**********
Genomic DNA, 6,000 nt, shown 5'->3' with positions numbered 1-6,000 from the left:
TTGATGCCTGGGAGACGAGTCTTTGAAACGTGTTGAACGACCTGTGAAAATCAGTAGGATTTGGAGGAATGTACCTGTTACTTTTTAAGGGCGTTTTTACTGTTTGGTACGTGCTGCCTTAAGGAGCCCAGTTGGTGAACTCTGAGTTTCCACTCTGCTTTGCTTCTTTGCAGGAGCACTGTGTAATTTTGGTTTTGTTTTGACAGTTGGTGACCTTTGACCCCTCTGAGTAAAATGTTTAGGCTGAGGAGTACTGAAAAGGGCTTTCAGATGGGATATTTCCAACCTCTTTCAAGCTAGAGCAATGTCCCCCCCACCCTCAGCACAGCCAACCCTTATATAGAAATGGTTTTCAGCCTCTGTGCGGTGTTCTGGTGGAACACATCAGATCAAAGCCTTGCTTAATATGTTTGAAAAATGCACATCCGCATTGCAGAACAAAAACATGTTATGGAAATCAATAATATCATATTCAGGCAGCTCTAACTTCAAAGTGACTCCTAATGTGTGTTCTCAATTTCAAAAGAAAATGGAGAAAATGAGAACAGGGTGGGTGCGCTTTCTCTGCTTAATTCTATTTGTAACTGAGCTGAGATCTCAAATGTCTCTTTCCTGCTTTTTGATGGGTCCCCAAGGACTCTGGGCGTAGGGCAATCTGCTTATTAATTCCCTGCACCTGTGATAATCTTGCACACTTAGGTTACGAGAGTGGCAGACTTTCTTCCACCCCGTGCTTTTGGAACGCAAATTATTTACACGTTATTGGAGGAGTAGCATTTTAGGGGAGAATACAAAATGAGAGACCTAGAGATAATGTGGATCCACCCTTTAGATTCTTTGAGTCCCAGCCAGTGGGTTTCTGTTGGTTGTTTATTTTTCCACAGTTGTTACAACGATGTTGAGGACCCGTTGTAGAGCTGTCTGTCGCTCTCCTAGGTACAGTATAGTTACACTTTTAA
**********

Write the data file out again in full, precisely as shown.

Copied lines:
Genomic DNA, 6,000 nt, shown 5'->3' with positions numbered 1-6,000 from the left:
TTGATGCCTGGGAGACGAGTCTTTGAAACGTGTTGAACGACCTGTGAAAATCAGTAGGATTTGGAGGAATGTACCTGTTACTTTTTAAGGGCGTTTTTACTGTTTGGTACGTGCTGCCTTAAGGAGCCCAGTTGGTGAACTCTGAGTTTCCACTCTGCTTTGCTTCTTTGCAGGAGCACTGTGTAATTTTGGTTTTGTTTTGACAGTTGGTGACCTTTGACCCCTCTGAGTAAAATGTTTAGGCTGAGGAGTACTGAAAAGGGCTTTCAGATGGGATATTTCCAACCTCTTTCAAGCTAGAGCAATGTCCCCCCCACCCTCAGCACAGCCAACCCTTATATAGAAATGGTTTTCAGCCTCTGTGCGGTGTTCTGGTGGAACACATCAGATCAAAGCCTTGCTTAATATGTTTGAAAAATGCACATCCGCATTGCAGAACAAAAACATGTTATGGAAATCAATAATATCATATTCAGGCAGCTCTAACTTCAAAGTGACTCCTAATGTGTGTTCTCAATTTCAAAAGAAAATGGAGAAAATGAGAACAGGGTGGGTGCGCTTTCTCTGCTTAATTCTATTTGTAACTGAGCTGAGATCTCAAATGTCTCTTTCCTGCTTTTTGATGGGTCCCCAAGGACTCTGGGCGTAGGGCAATCTGCTTATTAATTCCCTGCACCTGTGATAATCTTGCACACTTAGGTTACGAGAGTGGCAGACTTTCTTCCACCCCGTGCTTTTGGAACGCAAATTATTTACACGTTATTGGAGGAGTAGCATTTTAGGGGAGAATACAAAATGAGAGACCTAGAGATAATGTGGATCCACCCTTTAGATTCTTTGAGTCCCAGCCAGTGGGTTTCTGTTGGTTGTTTATTTTTCCACAGTTGTTACAACGATGTTGAGGACCCGTTGTAGAGCTGTCTGTCGCTCTCCTAGGTACAGTATAGTTACACTTTTAA